The RhythmiaTM 3-dimensional (3D) mapping system coupled with a new nonfluoroscopic approach that reduces exposure to radiation was found to be safe, effective, and well tolerated during arrhythmia ablation procedures, according to a study published in the Journal of Electrocardiology.

Both patients and clinicians are exposed to substantial radiation during conventional electrophysiology (EP) studies and subsequent ablation procedures that are conducted under fluoroscopic guidance. The use of nonfluoroscopic 3-D mapping has offered physicians reduced radiation exposure (“near-zero fluoroscopy”), in addition to improved catheter tracking thanks to the use of a new navigation-enabled catheter.

The Rhythmia mapping system is a proprietary technology in which a pair of novel ablation catheters are used for procedures involving atrial flutter (IntellaNavTM MiFi XP catheter), atrioventricular (AV) reentrant tachycardia (AVRT), or AV nodal reentrant tachycardia (AVNRT; IntellaNav ST catheter). The procedure consists of 4 phases: patient preparation (electrode and back patch placement); anatomy and field map creation (threading of IntellaNavTM from the femoral vein to the right atrium and reconstruction of anatomical geometry); diagnostic catheter placement (insertion and advancement of decapolar and 4-pole catheters); and performance of retrograde EP study (induction of the tachyarrhythmia and ablation via the slow pathway).

A total of 20 consecutive patients (mean age, 58 years; 48% men; 14 patients with AVNRT, 4 with AVRT, and 2 with atrial flutter) referred to a single center for radiofrequency (RF) ablation were enrolled between November and December 2018 and divided into 2 groups. Ten participants (group 1) received standard ablation using the Rhythmia system but under typical fluoroscopic guidance (reference conventional group), and 10 patients (group 2) were treated with a near-zero ray-guided nonfluoroscopic approach using the RhythmiaTM system and associated IntellaNav catheters (experimental group). In group 2, fluoroscopy was used only when necessary.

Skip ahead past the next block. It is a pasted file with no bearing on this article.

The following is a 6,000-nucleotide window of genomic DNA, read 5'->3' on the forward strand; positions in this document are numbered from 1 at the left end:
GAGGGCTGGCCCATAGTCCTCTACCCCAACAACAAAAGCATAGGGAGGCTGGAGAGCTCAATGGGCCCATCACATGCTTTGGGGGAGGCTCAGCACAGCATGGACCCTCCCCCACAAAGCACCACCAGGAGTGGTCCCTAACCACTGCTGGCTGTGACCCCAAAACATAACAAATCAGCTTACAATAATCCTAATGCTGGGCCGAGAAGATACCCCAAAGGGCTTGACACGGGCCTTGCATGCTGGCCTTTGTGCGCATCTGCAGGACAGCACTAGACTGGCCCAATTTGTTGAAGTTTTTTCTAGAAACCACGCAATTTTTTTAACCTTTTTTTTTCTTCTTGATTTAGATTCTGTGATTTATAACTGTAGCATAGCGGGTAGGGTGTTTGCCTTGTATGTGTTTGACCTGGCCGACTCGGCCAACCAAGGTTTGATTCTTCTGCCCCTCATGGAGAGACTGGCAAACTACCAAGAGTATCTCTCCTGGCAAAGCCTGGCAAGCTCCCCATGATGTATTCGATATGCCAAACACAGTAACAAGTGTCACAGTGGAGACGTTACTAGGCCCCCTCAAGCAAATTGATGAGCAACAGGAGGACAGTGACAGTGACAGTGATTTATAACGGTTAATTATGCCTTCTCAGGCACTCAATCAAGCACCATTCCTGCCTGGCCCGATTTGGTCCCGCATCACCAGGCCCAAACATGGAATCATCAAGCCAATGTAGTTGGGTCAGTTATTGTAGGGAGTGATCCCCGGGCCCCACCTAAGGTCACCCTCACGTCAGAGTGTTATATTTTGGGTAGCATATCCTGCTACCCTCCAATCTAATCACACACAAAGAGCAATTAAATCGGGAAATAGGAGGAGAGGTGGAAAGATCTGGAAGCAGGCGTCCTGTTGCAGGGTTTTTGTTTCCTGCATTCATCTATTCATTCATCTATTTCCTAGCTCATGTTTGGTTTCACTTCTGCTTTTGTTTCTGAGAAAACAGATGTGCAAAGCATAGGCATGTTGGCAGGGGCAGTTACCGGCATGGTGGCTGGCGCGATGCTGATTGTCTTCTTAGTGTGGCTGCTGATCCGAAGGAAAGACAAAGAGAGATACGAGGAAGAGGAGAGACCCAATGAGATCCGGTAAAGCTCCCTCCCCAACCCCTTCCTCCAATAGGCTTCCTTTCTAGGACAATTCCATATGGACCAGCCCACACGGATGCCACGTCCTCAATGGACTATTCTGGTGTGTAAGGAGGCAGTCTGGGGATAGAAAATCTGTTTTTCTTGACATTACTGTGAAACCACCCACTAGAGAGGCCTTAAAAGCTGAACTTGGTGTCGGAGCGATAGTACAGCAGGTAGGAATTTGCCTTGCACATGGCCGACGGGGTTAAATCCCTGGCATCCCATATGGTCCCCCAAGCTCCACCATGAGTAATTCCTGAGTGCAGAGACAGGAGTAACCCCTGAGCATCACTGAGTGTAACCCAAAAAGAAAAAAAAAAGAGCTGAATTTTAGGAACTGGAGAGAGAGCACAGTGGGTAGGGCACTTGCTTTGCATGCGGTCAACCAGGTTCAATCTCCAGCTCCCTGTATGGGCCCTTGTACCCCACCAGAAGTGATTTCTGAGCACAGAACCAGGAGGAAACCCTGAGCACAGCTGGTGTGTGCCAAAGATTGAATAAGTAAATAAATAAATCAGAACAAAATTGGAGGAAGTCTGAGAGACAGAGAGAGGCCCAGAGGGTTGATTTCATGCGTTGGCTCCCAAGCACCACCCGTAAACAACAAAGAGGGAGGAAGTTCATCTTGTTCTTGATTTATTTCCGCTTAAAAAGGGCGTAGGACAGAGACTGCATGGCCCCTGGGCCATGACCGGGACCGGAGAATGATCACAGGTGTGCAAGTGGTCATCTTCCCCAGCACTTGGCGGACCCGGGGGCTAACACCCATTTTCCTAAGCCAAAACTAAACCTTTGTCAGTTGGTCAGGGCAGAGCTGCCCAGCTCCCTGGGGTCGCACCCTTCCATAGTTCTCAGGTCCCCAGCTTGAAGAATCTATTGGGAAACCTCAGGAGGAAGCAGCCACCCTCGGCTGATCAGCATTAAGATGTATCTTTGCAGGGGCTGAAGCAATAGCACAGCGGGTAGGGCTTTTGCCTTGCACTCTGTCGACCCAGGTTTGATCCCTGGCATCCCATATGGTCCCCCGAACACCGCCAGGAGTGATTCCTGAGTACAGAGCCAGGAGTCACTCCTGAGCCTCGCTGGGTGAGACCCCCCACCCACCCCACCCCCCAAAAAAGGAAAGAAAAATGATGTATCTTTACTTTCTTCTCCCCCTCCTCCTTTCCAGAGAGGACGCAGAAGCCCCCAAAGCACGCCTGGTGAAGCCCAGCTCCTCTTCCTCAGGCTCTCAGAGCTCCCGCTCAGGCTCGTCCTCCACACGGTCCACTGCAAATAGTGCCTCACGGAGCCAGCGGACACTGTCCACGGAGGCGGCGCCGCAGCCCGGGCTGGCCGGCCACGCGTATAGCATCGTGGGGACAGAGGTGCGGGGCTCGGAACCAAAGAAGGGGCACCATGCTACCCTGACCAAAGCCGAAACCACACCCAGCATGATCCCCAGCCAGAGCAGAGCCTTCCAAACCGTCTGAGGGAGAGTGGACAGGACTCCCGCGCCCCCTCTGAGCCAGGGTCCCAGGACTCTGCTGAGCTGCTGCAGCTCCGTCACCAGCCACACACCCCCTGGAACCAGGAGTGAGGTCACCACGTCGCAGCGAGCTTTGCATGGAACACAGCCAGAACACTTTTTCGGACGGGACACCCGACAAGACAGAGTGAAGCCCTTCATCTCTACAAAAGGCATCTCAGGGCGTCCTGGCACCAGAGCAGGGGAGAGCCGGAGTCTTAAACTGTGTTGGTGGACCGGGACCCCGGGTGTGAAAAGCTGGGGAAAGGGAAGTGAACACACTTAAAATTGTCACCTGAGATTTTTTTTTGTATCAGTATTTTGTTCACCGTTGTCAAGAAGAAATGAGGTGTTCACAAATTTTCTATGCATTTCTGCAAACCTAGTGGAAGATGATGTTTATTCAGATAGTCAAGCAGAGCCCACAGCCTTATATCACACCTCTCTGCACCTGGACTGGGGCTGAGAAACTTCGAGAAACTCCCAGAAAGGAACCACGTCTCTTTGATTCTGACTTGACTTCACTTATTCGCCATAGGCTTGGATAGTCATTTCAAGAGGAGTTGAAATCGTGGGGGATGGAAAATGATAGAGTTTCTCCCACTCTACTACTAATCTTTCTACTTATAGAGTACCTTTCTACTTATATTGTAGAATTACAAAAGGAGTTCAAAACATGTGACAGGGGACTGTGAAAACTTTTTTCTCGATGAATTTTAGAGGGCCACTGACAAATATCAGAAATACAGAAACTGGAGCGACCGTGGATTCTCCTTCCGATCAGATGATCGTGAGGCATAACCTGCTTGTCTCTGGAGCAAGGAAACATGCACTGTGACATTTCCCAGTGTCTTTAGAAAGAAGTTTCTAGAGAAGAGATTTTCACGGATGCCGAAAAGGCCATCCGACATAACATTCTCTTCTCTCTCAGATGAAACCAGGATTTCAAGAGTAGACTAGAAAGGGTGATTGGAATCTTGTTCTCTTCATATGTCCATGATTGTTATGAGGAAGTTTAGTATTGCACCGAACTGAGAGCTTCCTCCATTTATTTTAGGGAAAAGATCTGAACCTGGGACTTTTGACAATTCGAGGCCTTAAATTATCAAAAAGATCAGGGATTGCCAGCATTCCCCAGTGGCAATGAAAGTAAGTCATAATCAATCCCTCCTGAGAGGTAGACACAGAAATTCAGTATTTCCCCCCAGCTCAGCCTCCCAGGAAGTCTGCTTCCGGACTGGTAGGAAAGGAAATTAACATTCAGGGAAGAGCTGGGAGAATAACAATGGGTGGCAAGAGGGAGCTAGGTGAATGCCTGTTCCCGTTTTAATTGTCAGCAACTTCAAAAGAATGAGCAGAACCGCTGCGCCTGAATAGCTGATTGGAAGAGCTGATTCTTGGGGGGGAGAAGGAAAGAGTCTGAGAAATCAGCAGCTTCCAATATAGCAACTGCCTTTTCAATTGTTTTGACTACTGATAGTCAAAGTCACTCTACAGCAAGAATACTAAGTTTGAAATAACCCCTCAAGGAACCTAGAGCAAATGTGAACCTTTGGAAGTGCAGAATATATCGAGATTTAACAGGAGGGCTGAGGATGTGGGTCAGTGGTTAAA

In group 2, 80% of the procedures were completed without fluoroscopy (compared with 0% in group 1; P =.0007). Mean mapping times were longer in group 2 vs group 1 (703 seconds vs 317 seconds, respectively; P =.0001). There were no significant between-group differences in the number of RF applications (5±2 vs 4.4±2 in groups 1 and 2, respectively; P =.548) or in the total time for RF procedure (191 vs 198 seconds in groups 1 and 2, respectively; P =.8475). Participants in group 2 vs group 1 had lower radiation exposure (0.6 vs 32 mGy, respectively; P =.0004) and shorter radiation exposure times (12 vs 158 seconds, respectively; P =.0005).

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All procedures were successful, regardless of treatment group. No complications were reported, and no patients experienced a recurrence of their arrhythmia following ablation through 6 months of follow-up.

Study limitations include a small sample size and single-center design.

“In our preliminary experience, arrhythmia ablation through a near-zero fluoroscopy approach involving the use of a novel ablation technology and the Rhythmia™ mapping system proved to be safe, feasible and effective in common atrial arrhythmias,” noted the authors. They recommended that future research involve prospective clinical trials with larger patient populations and more diverse operators at multiple centers.


Cauti FM, Rossi P, Iaia L, Bianchi S. A new mapping method with the Rhythmia™ navigation system reduces radiation exposure. Preliminary experience in SVT procedures. J Electrocardiol. 2019;58:92-95. doi:10.1016/j.jelectrocard.2019.11.049